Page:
The serum-free medium according to the present invention comprises a serum-free base medium and ginseng and/or ginseng product. The medium additionally may contain a cytokine and/or a growth stimulating factor, as described above. Any conventional serum-free culture medium or any modified culture medium in which animal cells can grow can be used as the base medium. Serum-free base media useful in the present invention include, for example, those commercially available under the trademarks ASF104 (Ajinomoto Co., Ltd.) and S-Clone SF-02 (Sanko Pure Chemical Industries, Ltd.). Serum-free media designated NOC-404, NOC-905 and NOC-909 (available from Nippon Oil Co., Ltd.) are particularly preferred. The major constituents of the base media NOC-404, NOC-905 and NOC-909 are set forth in Tables 1, 2 and 3 respectively.
TABLE 1______________________________________Major Components of CultureMedium NOC-404Components Amounts (mg/liter)______________________________________Basal mediaEagle MEM 4,5601)RPMI-1640 5,0401)Amino acidsL-Arginine HCl 15L-Asparagine (H2 O) 15L-Glutamine 300Glycine 5L-Proline 5L-Serine 30L-Threonine 15L-Valine 15VitaminsCyanocobalamin 0.01Biotin 0.01Pantothenic acid-1/2Ca 10Choline chloride 25Other organic compoundsd-Glucose 500d-Mannose 100Sodium pyruvate 110Putrescine - 2HCl 0.02Hypoxanthine 0.1Thymidine 0.025Ethanolamine 20HormonesHuman insulin 103,3',5-Triiodo-L-thyronine-Na 0.0065MetalsFerric chloride (6H2 O) 5Copper sulfate (5H2 O) 0.00002Zinc acetate (2H2 O) 0.00002Selenous acid 0.0014Chelating agents and buffersDihydroxyethyl glycine 815Glycyl glycine 1,125Sodium hydrogen carbonate 1,400______________________________________ Note: 1) a half of the ordinary concentration
TABLE 2______________________________________Major Components of CultureMedium NOC-905Components Amounts (mg/liter)______________________________________Basal mediaPowder medium of mixture of 9,830RPMI-1640, Eagle MEM &Dulbecco's modified EagleAmino acidsL-Alanine 20L-Glutamine 300L-Arginine HCl 15L-Asparagine (H2 O) 15Glycine 5L-Proline 5L-Serine 15L-Threonine 15L-Valine 15VitaminsSodium aspartate 5Vitamin B12 0.000125Biotin 0.0025Other organic compoundsSodium pyruvate 110d-Glucose 100Choline chloride 25Putrescine - 2HCl 0.0125Hypoxanthine 0.0025Thymidine 0.00125HormonesHuman apotransferrin 10Human insulin 10MetalsFerrous sulfate (7H2 O) 1Sodium selenite 0.0017BuffersGlycyl glycine 1,500Sodium hydrogen carbonate 1,400______________________________________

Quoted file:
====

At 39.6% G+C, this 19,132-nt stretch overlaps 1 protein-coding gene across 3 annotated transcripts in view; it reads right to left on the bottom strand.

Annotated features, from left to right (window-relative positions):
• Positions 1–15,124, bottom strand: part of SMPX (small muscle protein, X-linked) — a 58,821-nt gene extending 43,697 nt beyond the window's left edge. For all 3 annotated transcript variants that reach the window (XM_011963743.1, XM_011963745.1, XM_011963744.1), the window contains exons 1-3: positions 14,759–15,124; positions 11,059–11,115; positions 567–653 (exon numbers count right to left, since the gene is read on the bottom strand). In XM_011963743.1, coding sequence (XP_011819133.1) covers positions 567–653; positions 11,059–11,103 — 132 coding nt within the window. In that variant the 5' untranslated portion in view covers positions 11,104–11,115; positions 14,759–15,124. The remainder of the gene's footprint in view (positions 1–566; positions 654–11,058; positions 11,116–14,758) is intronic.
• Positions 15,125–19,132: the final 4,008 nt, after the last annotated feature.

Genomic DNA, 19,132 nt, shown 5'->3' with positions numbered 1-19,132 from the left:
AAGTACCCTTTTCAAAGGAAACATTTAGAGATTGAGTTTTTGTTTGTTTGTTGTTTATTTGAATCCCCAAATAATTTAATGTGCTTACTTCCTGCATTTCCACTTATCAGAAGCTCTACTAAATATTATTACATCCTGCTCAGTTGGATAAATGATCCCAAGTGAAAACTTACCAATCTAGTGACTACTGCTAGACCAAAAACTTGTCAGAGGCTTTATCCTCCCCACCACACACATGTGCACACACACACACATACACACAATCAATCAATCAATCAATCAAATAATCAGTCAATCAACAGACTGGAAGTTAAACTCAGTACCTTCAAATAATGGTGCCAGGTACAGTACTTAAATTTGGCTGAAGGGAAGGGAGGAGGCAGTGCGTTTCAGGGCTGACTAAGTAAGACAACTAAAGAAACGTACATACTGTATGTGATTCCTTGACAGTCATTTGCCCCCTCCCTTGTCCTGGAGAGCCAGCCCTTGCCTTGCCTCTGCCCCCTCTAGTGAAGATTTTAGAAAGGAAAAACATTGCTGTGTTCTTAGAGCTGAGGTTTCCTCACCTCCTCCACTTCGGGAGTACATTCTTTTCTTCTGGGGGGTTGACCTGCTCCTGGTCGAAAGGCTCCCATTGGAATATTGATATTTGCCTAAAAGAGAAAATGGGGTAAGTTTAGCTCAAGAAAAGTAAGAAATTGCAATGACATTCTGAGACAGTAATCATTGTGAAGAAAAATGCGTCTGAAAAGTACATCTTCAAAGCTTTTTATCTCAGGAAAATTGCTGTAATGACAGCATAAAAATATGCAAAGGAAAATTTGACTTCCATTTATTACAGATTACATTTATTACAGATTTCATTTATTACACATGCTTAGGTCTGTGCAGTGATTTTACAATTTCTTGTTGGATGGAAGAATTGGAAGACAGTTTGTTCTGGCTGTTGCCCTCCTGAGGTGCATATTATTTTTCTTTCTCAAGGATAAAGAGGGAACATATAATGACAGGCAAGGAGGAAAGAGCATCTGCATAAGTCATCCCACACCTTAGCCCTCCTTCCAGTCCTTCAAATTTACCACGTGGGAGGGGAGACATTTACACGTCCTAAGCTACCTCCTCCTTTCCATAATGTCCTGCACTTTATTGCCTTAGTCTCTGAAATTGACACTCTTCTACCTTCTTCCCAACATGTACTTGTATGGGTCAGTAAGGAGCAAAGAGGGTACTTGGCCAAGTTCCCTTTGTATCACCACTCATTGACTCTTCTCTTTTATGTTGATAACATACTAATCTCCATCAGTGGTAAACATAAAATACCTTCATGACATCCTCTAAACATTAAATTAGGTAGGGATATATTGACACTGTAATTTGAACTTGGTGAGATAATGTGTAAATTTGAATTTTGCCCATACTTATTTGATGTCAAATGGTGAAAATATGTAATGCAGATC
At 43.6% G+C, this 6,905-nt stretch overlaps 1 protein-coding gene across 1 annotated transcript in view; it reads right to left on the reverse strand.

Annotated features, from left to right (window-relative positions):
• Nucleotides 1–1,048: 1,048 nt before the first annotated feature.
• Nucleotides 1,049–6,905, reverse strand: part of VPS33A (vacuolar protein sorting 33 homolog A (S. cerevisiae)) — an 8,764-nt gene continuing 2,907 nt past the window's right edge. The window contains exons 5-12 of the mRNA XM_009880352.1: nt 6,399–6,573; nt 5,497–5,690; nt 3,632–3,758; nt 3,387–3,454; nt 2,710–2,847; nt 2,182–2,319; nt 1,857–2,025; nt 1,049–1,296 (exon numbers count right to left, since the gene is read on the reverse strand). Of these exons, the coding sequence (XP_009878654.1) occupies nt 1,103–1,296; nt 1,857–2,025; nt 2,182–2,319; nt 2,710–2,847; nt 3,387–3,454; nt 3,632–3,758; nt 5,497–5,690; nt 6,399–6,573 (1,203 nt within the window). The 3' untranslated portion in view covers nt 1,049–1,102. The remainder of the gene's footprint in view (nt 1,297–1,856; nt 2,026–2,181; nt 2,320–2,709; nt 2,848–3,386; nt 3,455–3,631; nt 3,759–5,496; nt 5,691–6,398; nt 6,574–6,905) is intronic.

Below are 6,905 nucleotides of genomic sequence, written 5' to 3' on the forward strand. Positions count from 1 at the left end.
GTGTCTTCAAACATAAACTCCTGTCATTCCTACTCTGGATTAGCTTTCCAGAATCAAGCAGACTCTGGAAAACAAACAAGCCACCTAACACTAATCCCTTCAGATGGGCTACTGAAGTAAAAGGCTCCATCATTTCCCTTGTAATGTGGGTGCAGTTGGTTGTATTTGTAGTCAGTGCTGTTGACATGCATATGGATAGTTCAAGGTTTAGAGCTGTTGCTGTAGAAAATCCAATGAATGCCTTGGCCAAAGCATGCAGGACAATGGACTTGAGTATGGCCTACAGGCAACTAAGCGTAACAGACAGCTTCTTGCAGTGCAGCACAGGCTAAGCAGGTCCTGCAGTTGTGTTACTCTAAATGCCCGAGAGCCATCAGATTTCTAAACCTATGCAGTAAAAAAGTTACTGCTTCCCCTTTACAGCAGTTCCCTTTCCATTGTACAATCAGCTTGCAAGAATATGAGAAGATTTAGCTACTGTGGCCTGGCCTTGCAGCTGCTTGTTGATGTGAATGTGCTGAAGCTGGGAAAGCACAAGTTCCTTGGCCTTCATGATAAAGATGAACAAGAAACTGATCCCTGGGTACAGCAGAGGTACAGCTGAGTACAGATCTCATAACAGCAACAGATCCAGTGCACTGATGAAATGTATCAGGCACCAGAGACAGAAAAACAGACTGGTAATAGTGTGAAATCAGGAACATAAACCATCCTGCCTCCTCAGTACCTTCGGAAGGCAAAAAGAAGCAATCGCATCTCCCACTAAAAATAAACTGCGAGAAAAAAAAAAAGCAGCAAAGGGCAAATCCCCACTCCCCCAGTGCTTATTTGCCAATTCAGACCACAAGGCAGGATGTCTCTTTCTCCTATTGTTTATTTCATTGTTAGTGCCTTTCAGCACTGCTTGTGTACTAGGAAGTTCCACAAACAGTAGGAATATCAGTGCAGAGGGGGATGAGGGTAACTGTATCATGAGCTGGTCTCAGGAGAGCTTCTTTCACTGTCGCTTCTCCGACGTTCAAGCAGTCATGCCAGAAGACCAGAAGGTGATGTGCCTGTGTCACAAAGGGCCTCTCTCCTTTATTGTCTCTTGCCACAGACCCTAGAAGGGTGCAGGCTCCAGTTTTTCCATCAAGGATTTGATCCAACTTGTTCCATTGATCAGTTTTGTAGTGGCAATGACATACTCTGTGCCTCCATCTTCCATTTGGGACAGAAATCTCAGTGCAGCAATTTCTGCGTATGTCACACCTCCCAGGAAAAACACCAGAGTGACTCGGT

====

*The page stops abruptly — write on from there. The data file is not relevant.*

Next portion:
TABLE 3______________________________________Major Components of CultureMedium NOC-909Components Amounts (mg/liter)______________________________________Basal mediaPowder medium of mixture of 9,830RPMI-1640, Eagle MEM &Dulbecco's modified EagleAmino acidsL-Alanine 20L-Glutamine 300L-Arginine HCl 15L-Asparagine (H2 O) 15Glycine 5L-Proline 5L-Serine 15L-Threonine 15L-Valine 15VitaminsSodium aspartate 5Vitamin B12 0.00125Biotin 0.0025Other organic compoundsSodium pyruvate 110d-Glucose 100Choline chloride 25Putrescine 2HCl 0.0125Hypoxanthine 0.025Thymidine 0.0125HormonesHuman apotransferrin 10Human insulin 10Human serum albumin 2,000MetalsFerrous sulfate (7H2 O) 1Sodium selenite 0.0017BuffersGlycyl glycine 1,500Sodium hydrogen carbonate 1,400______________________________________
The serum-free culture media according to the present invention may be a liquid or solid.
The concentration of the ginseng or ginseng product which is added to the culture medium can be in the range of from about 2 mg to about 10 mg per liter of serum-free medium. The amount is preferably from about 4 mg to about 6 mg, most preferably approximately 5 mg of dry ginseng extract per liter of medium.
The quantity of cytokine which can be added ranges from about 1 unit to about 2,000 units per ml of culture medium, and preferably from about 10 units to about 1,000 units per ml. The lymphokine can be used at substantially the same concentration. IL-2 preferably is added in an amount ranging from about 10 units to about 1,000 units per ml.
The serum-free medium according to the present invention optionally may contain a small amount of a serum-derived protein such as, for example, bovine serum albumin (BSA), but in an amount less than in conventional serum-containing media.